Tonight was the night of my talk at Missouri Western State University. My talk was entitled: “No Mean Feat: Taking a Nuanced Response Approach to Digital Tools.” (flyer). There were about 50 people in the audience, which was a nice size. I think I was able to make eye contact with all of the different sections, although I think my voice was a little hoarse when I first started. I felt like I was out of breath until I got into the first couple slides.
I talked about some of the challenges facing teachers, staff, and students because of new media, Web 2.0 tools, especially social networking with MySpace and Facebook. I argued that the adults in students’ lives–administrators, parents, teachers, librarians, and IT professionals–all want to make sure that students are safe, but because there is a shortage of knowledge about social networking, administrators are forced to react to situations when it would really be so much better if we could move to a more nuanced approach to how we address this situation.
More knowledge, learning situations, and community building approaches need to be developed. Teachers and staff can develop their action plans by first acquiring more knowledge about social networking and Web 2.0 tools, then they can help students learn to communicate more appropriately online, before finally developing a more comprehensive approach to the situation.
I talked about assignments and gave lots of examples for using Flickr, Blogs, Wikis, Del.icio.us, RSS and News Alerts with Pageflakes, Podcasts, Videos and Games.
Then, in the last half of the event, a panel with faculty, administration, IT, a student, teacher, and a librarian answered questions from the audience about their opinions and uses of technology. This discussion was really beneficial. I think one of the biggest points to emerge from the discussion is that administrators and IT really need teachers and librarians to come to them with plans (here’s what I’d like to do, here’s how I need to do it and why, and what it will cost). Then, they are much better equipped to make more informed decisions instead of getting all reactionary.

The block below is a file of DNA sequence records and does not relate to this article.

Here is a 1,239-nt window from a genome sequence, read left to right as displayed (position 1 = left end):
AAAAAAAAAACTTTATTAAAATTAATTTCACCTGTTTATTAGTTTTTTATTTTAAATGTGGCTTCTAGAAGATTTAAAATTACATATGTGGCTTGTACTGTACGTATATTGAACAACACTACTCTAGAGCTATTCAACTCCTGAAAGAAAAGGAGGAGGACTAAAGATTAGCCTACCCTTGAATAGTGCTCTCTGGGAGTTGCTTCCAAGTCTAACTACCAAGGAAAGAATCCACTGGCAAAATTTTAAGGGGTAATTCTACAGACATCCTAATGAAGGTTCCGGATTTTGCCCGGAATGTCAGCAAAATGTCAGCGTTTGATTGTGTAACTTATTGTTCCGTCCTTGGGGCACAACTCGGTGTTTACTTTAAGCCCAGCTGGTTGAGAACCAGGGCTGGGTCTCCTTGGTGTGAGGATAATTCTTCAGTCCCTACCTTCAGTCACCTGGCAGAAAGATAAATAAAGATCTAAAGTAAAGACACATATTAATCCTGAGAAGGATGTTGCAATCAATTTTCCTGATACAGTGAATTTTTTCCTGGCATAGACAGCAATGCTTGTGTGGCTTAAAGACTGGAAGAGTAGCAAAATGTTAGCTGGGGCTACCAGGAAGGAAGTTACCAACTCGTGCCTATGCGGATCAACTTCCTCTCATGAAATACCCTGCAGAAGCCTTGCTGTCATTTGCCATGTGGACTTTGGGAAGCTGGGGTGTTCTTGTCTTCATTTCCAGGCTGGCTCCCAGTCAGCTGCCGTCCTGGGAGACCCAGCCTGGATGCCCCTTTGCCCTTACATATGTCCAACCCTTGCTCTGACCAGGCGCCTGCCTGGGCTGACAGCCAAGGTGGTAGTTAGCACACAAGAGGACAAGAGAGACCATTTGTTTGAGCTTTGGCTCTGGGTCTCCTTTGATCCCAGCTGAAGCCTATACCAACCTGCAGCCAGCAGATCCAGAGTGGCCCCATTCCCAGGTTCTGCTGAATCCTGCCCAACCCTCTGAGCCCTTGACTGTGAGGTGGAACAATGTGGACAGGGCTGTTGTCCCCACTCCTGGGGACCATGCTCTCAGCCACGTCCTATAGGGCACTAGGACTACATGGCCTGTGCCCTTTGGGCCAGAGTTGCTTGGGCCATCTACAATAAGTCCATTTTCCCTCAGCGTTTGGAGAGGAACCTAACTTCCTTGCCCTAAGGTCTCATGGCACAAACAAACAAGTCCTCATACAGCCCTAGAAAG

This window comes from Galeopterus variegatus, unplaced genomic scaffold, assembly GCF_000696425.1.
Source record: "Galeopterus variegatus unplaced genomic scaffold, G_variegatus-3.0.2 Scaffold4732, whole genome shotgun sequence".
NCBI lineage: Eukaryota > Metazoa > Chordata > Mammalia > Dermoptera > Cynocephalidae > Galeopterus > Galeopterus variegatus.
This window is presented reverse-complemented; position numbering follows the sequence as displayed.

It was really a fun event, and then they took me to dinner! It’s does my self esteem good to be treated as an expert for an evening. Plus, they encouraged me to look for more educational consulting or IT/education opportunities. They said schools need more people like me. 🙂 I don’t want it to seem like I’m talking myself up and all that, but schools really do need people who can focus on emerging technology and literacy issues. For example, one of the panel members said that even in two years she didn’t think curriculum would be able to change as much as was needed because they can’t keep up and/or recognize when something will be significant. I need to think more about that…how to help educators respond more quickly to changes in media and get out in front of the learning curve. The Chair of the Education department said that the processes that students are using with one application can be applied to other learning situations and later on in life. That’s a big part of it, but we need to be able to talk in meaningful ways about what those processes are.
Minor tech issues — I need to figure out how to better work with slides on a huge screen. The screen was so huge that I had a hard time using my displayed powerpoint as a guide as I talked. I could have stayed behind the lecturn and looked at the monitor occasionally, but I hate doing that. Instead, I tried to stand in front and move side to side a bit to engage the audience and then move back to the lecturn to switch slides. They did have a wireless mouse to advance slides, but it was a little awkward to use. I need to invest in a wireless remote that is easy to advance and backtrack as needed. Also, I need to get better at popping in and out of slide view. There were times when I could have jumped to live Internet sites, but instead, I saved all my surfing and showing to the end. Oh, and the YouTube video that I wanted to show was blocked by the site’s filter! It worked out though — there was enough time to answer questions and get feedback from the audience. Next time I’ll put it on a CD or DVD.
On the schedule for tomorrow are two writing and technology workshops. I’ll lead two hour long workshops with an audience of teachers and students in both sessions. It’s a little more challenging trying to develop a plan to work with both teachers and students. Since I only have an hour, and it’s hands on, I need to be very focused. I’ll try and post more about that tomorrow.